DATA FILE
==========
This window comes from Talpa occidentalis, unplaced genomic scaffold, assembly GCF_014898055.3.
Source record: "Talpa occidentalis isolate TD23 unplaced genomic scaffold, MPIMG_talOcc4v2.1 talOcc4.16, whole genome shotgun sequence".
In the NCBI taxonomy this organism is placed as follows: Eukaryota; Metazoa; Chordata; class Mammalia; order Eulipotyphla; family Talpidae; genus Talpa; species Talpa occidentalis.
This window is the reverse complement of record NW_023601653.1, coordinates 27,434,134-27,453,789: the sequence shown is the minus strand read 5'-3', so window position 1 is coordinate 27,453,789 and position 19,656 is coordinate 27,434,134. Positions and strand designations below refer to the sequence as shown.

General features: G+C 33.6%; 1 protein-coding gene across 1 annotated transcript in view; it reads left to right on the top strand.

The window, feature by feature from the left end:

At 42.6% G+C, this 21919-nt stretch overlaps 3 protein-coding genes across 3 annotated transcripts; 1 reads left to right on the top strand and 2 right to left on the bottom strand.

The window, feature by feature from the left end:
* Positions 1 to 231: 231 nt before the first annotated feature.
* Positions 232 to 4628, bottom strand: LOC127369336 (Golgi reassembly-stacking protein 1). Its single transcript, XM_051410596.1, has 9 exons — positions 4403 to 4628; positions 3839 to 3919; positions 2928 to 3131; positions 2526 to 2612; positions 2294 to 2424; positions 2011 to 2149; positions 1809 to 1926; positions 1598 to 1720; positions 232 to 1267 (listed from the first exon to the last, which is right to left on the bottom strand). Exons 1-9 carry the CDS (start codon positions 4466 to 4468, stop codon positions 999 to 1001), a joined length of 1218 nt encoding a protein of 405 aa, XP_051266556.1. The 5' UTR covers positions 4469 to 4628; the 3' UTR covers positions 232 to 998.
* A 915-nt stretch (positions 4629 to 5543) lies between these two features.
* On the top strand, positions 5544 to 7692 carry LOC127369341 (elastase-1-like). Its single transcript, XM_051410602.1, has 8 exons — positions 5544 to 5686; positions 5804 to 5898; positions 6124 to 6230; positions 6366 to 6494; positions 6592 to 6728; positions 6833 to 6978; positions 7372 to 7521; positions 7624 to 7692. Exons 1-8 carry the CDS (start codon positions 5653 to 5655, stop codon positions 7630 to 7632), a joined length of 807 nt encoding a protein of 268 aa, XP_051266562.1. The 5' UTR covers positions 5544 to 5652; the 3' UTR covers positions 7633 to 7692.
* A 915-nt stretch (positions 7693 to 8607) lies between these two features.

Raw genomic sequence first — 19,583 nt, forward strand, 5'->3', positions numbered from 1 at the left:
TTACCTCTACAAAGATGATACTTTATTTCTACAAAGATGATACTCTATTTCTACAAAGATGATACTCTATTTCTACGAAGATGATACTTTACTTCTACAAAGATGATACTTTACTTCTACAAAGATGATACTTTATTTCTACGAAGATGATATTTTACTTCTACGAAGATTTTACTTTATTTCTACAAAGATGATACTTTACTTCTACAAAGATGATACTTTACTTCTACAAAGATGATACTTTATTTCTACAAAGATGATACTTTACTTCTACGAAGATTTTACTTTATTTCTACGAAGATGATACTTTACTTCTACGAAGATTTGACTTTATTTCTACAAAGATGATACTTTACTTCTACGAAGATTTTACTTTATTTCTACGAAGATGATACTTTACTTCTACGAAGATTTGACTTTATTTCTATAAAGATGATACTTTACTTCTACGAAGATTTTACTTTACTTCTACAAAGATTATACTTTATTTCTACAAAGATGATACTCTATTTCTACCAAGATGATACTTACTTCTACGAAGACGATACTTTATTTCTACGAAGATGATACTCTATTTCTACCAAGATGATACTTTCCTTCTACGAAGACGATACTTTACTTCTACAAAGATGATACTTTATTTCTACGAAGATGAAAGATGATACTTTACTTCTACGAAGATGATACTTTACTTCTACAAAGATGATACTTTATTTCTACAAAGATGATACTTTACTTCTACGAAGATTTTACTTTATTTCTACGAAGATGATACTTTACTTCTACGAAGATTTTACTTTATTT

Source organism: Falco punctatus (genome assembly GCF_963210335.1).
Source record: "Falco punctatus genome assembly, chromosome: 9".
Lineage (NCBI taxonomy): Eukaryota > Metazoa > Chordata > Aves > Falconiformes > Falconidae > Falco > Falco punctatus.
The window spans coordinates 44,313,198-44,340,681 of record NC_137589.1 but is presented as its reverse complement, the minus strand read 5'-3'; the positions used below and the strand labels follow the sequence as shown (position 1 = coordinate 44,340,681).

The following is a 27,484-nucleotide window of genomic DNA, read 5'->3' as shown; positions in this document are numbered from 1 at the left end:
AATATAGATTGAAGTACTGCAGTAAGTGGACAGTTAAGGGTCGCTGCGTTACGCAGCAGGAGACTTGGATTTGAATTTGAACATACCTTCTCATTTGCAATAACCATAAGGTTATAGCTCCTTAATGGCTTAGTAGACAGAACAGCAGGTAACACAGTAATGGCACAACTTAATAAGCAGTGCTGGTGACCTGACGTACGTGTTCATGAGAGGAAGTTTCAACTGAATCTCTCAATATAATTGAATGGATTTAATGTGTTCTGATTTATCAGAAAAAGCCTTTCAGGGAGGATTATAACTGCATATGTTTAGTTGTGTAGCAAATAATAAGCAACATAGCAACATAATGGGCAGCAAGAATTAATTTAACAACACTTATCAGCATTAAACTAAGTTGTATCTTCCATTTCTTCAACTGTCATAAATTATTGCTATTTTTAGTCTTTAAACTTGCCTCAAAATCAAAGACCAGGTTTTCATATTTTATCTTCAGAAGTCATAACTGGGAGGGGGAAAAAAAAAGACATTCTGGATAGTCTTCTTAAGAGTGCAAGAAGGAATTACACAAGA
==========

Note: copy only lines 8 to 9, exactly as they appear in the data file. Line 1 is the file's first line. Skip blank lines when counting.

The window, feature by feature from the left end:
* Positions 1 to 231: 231 nt before the first annotated feature.